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Browsing named entities in a specific section of Colonel William Preston Johnston, The Life of General Albert Sidney Johnston : His Service in the Armies of the United States, the Republic of Texas, and the Confederate States.. Search the whole document.

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... 18 19 20 21 22 23
March 19th (search for this): chapter 8
t the commissioners. The narrative herein given of the occurrences at San Antonio is somewhat different from, and more detailed than, any account given elsewhere, and is derived from notes of conversations held with General Johnston twenty years ago, and taken down at the time. General Johnston had resigned before the catastrophe ; but there was no caution which could have effectually prevented the result, precipitated as it was by the perfidy and ferocity of the savage character. On March 19th a party of thirty-two warriors and thirty-three women and children entered San Antonio. Major Howard arrived at the same time, rather unexpectedly to the Comanches. Twelve chiefs met the commissioners in the stone council-house; and the talk was opened by the surrender of Lockhart's daughter, the only prisoner they had brought in. This poor child bore every mark of brutal treatment; all her hair had been singed off, and she had suffered cruelly from other ill-usage. Colonel Fisher beg
March 13th, 1839 AD (search for this): chapter 8
aty by the Senate, and the Indian havoc on the border, President Houston, in the fall of 1838, directed Colonel Alexander Horton to run the lines he had designated in the treaty. As it was an act of arbitrary authority on the part of the Executive, and in defiance of legislative action, it was clearly null. Ibid,, November, 1839, Document A, p. 13. Affairs stood thus when Lamar was inaugurated. The Hon. James Webb, Secretary of State, writing to the Texan minister at Washington, March 13, 1839, says: The report of Major-General Rusk, together with the accompanying affidavit of Mr. Elias Vansickles, will show that the Cherokees, Delawares, Shawnees, Choctaws, Coshatties, Boluxies, and Hawanies, have all either been directly engaged in committing murders and other depredations in Texas, or are contemplating a war on the country and making preparations for it. Early in January a series of butcheries on the border called attention to the Indians. General Johnston, who was now Se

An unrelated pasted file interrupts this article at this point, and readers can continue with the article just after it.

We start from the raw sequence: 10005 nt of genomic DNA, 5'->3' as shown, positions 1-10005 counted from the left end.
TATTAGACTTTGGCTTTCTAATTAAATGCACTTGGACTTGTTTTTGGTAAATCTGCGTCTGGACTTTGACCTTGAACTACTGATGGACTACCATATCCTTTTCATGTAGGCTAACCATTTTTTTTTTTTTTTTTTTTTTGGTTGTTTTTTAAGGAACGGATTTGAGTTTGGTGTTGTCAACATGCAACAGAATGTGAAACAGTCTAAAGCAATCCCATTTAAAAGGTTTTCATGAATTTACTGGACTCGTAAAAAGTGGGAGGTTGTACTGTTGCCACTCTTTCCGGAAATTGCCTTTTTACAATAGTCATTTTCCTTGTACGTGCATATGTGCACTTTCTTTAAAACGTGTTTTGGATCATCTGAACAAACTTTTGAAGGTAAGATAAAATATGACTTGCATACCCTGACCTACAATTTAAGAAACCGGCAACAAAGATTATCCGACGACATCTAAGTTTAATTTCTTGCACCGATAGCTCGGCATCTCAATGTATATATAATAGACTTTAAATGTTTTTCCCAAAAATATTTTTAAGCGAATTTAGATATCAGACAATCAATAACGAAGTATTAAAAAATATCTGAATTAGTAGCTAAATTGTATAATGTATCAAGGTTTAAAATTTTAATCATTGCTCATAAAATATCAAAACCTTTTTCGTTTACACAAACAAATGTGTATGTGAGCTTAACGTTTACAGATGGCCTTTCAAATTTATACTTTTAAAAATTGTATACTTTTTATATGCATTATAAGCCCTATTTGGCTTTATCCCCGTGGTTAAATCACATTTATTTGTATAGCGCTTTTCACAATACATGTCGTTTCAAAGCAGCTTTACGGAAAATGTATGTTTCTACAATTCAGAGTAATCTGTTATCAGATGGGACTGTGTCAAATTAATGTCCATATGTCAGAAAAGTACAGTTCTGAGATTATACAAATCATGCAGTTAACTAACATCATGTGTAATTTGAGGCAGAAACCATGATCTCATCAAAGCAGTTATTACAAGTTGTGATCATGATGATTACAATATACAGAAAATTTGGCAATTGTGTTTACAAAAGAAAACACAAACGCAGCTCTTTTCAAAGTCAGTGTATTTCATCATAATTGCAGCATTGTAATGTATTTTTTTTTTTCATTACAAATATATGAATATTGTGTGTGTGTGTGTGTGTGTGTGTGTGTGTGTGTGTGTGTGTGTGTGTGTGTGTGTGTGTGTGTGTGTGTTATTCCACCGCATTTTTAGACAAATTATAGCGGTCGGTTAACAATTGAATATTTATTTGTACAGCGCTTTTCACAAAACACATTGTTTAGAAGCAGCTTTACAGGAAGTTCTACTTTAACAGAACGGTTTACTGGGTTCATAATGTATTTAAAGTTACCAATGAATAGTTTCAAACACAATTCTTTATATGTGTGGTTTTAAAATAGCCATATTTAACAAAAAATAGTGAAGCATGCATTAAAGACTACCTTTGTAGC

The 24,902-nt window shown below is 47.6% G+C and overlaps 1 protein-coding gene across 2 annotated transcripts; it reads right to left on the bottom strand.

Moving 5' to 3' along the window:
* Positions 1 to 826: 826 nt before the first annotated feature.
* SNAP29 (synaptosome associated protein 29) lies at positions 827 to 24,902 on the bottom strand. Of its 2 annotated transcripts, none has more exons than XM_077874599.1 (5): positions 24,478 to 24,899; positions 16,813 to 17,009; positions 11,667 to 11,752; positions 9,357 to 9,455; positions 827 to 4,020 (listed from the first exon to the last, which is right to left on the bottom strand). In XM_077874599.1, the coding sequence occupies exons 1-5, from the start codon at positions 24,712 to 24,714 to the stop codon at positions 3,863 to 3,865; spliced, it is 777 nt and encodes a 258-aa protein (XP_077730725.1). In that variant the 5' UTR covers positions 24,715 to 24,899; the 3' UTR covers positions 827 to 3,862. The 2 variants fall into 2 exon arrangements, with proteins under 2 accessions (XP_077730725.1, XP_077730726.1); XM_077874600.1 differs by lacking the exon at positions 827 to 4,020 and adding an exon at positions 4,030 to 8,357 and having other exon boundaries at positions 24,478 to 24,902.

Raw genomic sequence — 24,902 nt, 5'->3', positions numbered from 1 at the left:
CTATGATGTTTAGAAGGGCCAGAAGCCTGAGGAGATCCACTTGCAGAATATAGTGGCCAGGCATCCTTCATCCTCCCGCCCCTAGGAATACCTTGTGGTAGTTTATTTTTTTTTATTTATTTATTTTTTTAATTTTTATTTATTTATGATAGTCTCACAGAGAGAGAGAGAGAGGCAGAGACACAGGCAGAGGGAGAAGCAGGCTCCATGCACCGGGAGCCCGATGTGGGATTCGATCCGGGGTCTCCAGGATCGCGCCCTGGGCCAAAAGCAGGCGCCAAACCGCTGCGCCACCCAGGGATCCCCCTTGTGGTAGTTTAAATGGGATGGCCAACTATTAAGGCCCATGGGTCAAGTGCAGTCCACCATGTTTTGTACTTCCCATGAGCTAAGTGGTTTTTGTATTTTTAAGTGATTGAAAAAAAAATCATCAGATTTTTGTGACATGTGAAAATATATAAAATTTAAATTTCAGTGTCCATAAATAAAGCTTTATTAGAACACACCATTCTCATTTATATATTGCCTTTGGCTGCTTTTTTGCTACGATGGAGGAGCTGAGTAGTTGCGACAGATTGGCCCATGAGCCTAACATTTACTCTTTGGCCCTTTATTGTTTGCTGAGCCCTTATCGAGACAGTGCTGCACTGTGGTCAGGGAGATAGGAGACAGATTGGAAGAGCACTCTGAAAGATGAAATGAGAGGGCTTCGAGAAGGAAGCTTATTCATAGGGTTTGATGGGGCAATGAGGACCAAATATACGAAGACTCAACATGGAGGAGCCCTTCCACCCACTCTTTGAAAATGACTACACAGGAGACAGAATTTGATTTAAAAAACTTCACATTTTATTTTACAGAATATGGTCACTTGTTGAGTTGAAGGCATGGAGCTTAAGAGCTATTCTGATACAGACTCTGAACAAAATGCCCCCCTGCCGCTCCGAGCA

August 15th, 1831 AD (search for this): chapter 8
constitutional right to make such a grant residing in the State, and not in the Federal Government, his request was refused. Fields and Hunter made a treaty with the Fredonian insurgents, in the winter of 1826; but a rival faction of the Cherokees murdered Hunter, and, led by Bowles, aided in putting down the revolt. Bowles became the war-chief of the Cherokees, and the leading spirit of the Texas Indians. The first concession by the Government to the Cherokees was an order, made August 15, 1831, to the local authorities, to offer them an establishment on a fixed tract of land, which the Political Chief at Bexar afterward reported that they had selected. When it is borne in mind that the chief motive of Mexico, in the colonization of Texas, had been to oppose the organization and valor of white men as a barrier between the restless and predatory Indians and interior Mexico, it seems a curious coincidence that the Government should begin to accord rights and privileges to sava
and making preparations for it. Early in January a series of butcheries on the border called attention to the Indians. General Johnston, who was now Secretary of War, at once undertook a more thorough organization of the frontier troops, and new vigor was imparted to their operations. The prairie Indians were severely punished in a series of combats, in the most memorable of which Burleson, Moore, Bird, and Rice, were the leaders. General Edward Burleson was born in North Carolina, in 1798. He married at seventeen, tried farming in several States, and finally removed to Texas in 1830. Though a farmer, his tastes and aptitudes were all for military life; and he was constantly called to high command in repelling the Mexicans and Indians, in which service he always acquitted himself well. He had the qualities that make a successful partisan leader-promptness, activity, endurance, enterprise, and heroic courage. His manners and habits were simple and unpretending, yet marked b
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